Meanwhile, Kirstie was being attacked by a plain clothes female with a red shirt and twists in her hair. Nancy ran to her defense, and then the same female began attacking Nancy. Another woman also in plain clothes came over to hit Nancy with a baton, but was advised by another person not to do so. Kirstie and Martine asked uniformed officers to intervene, but the requests were ignored, as the uniformed officer watched the scene unravel. Natacha witnessed Dolores get kicked, while Dolores was sitting on the floor crying. Antoinette and Rachel were on the floor by what looked like holding cells. Antoinette was helping Rachel calm down, who was having what appeared to be an anxiety attack at the time. I also tried to stop the fighting between the plain clothes women and Nancy, but I was pulled by the collar by a uniformed officer with a paddle in his hand. The officer then moved me off to the side and hit me in the stomach with the paddle. Antoinette, Martine and Natacha noticed our belongings on the ground and began retrieving all our property.
The police attacked us with no attempts to resolve the situation with the driver. We were in an unknown territory, trying to obtain assistance to resolve a dispute. Some of us were working at breaking up the squabble, but when attempts were made to do so, we had to protect ourselves from being punched, hit with paddles, pushed and kicked by “officers” who failed to identify themselves.
Martine, Kirstie, Natacha, Edwine, Rachel and I were released, but then two-three plain clothes individuals came running after us and demanded that Rachel return with them. Shoshannah was carried away to a different area on an upper level above the jail cells outside the main office. Shoshannah asked that her sisters, Antoinette and Rachel, accompany her, but the police officials states only one sister, Antoinette, can escort her. Inside the room, Antoinette and Shoshannah were met by Reverend Mark Azille, who instructed them to do as they were told by the officers.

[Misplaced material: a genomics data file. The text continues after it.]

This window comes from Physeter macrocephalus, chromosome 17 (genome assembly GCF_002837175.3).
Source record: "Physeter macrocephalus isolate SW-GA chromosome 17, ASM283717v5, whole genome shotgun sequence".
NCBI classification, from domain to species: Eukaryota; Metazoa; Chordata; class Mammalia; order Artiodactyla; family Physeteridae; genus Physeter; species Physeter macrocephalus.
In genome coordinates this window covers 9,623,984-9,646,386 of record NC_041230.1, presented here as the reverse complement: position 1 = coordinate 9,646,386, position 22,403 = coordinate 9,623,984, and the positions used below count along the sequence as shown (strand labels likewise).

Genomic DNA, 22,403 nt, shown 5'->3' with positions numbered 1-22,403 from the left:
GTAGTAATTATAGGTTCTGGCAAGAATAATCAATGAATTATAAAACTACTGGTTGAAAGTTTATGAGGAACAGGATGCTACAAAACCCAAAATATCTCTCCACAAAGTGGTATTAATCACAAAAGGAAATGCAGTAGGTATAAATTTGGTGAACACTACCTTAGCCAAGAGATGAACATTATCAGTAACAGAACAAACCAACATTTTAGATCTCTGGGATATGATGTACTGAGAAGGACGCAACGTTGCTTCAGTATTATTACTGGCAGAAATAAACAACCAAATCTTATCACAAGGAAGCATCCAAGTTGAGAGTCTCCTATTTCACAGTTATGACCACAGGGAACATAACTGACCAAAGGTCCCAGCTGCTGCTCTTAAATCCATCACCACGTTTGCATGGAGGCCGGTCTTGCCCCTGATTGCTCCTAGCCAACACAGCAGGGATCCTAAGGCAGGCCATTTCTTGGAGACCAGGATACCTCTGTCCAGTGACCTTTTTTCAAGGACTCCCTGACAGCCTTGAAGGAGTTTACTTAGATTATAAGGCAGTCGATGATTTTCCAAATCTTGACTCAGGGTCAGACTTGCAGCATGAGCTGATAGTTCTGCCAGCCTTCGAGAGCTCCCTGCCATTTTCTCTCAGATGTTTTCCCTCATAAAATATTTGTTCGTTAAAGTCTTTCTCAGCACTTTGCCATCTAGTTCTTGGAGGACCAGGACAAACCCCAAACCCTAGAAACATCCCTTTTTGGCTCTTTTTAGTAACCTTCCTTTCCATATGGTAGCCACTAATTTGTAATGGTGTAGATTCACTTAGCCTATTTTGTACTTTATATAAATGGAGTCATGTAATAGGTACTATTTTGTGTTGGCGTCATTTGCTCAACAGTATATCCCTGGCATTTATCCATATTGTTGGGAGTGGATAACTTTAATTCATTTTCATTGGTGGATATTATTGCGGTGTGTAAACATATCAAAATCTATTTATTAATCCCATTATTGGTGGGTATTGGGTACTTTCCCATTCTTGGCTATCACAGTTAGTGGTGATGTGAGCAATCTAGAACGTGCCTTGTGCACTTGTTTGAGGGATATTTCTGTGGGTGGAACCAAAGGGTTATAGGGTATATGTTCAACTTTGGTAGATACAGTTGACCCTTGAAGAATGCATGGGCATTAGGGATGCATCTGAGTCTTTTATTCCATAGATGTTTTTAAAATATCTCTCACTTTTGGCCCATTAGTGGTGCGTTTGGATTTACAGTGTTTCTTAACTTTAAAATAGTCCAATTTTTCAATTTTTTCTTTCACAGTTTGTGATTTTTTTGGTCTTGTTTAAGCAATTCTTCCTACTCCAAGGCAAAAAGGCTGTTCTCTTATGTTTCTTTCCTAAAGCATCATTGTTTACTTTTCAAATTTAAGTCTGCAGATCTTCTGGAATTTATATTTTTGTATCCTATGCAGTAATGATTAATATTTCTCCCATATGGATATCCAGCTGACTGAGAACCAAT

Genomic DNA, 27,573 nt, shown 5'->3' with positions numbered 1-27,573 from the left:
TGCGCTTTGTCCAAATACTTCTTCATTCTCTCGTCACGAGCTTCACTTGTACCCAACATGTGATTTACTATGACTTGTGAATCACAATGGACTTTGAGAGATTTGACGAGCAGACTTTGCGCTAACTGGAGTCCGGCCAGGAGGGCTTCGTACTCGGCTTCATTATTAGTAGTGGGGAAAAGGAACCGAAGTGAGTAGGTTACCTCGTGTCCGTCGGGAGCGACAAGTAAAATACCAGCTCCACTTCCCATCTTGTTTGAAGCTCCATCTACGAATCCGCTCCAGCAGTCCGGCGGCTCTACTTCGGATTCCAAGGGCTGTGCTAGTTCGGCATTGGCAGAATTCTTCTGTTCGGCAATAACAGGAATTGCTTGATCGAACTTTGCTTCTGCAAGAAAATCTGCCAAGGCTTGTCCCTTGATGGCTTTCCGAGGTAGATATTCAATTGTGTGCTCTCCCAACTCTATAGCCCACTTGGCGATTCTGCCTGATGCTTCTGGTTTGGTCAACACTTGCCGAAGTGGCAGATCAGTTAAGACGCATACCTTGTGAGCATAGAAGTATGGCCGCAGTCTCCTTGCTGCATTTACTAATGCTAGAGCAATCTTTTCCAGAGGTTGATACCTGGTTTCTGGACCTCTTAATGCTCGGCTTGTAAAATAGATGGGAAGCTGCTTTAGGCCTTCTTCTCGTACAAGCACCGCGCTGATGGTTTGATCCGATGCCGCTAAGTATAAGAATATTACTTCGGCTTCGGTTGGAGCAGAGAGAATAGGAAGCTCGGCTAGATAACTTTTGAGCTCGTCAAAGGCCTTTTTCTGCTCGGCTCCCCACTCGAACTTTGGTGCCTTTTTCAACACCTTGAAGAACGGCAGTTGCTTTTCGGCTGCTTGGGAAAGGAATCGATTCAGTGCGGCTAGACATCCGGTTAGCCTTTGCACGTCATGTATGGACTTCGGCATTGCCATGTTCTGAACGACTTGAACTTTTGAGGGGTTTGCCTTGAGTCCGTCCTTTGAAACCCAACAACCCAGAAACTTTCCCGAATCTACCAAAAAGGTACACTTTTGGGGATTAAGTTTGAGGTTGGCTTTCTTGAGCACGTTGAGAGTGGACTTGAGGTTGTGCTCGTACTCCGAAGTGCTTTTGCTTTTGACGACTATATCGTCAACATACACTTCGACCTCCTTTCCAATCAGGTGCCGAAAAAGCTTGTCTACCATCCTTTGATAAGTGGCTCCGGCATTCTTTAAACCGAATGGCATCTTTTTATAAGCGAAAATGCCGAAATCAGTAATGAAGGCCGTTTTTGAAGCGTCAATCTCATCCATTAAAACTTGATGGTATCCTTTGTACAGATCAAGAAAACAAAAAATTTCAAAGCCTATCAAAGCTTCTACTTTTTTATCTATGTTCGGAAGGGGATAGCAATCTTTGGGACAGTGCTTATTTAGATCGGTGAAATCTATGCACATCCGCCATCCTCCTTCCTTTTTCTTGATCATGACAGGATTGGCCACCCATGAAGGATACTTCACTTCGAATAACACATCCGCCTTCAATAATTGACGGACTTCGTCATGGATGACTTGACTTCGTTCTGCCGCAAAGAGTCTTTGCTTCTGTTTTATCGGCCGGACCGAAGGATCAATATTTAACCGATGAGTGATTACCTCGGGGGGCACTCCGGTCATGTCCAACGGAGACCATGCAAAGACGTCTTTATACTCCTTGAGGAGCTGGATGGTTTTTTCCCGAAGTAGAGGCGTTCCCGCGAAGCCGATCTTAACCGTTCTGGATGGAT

There was a tall, burly, dark-skinned police officer who noticed the Reverend speaking to the women, and told the Reverend to leave the room, and then the officer demanded that Antoinette leave the room as well. Antoinette asked the officer for a reason, stating that she did not feel comfortable leaving her sister alone, but with no remorse she was commanded to leave.
Mike and Joshua were jailed while Nancy, Rachel and Dolores were behind a partition in a different holding area. Martine, Kirstie, Natacha, Edwin and I returned to the ship and met Antoinette there. We told the Carnival officials about what occurred. Carnival referred us to an individual named Kevin, who took us to Nathan Dundas, president of the travel tourism office on the island. He called us into his office and explained that the six individuals who were arrested would not be returning to the ship and advised us to retrieve the passports and personal belongings of the detained. Mr. Dundas helped us get the belongings to the group. Martine and I returned to the holding facility and left the detained with cash and debit cards. Joshua asked for a lawyer so Mr. Dundas reached out to Mr. Benjamin, a private lawyer, to represent the six in jail.
As it stands, the six of us 12 are on trial for battery and wounding of police officers, using indecent language and disorderly conduct. The six of us here are concerned about the injustice they are receiving, and we all feel victimized. Presently, we are seeking assistance from the U.S. government, media outlets and citizens of the Unites States of America to bring our friends and family members home.
Time to not only see to it that our peeps not only receive justice, but bring them back home to their families. W should also let the Antiguan government, the Antiguan ambassador in Washington D.C. and their Ministry of Tourism know that we African Americans ain't having and won't tolerate this bullshit.
Y'all won't pull this bullcrap on white tourists because the unblinking eye of the MSM would come crashing down on you.
You already got a taste of that in the wake of the July 2008 attack on British honeymooners Dr. Catherine and Benjamin Mullany at an Antiguan beachside resort that left her dead and her husband on life support.
Speaking of the MSM media besides the TJMS, where y'all at on this?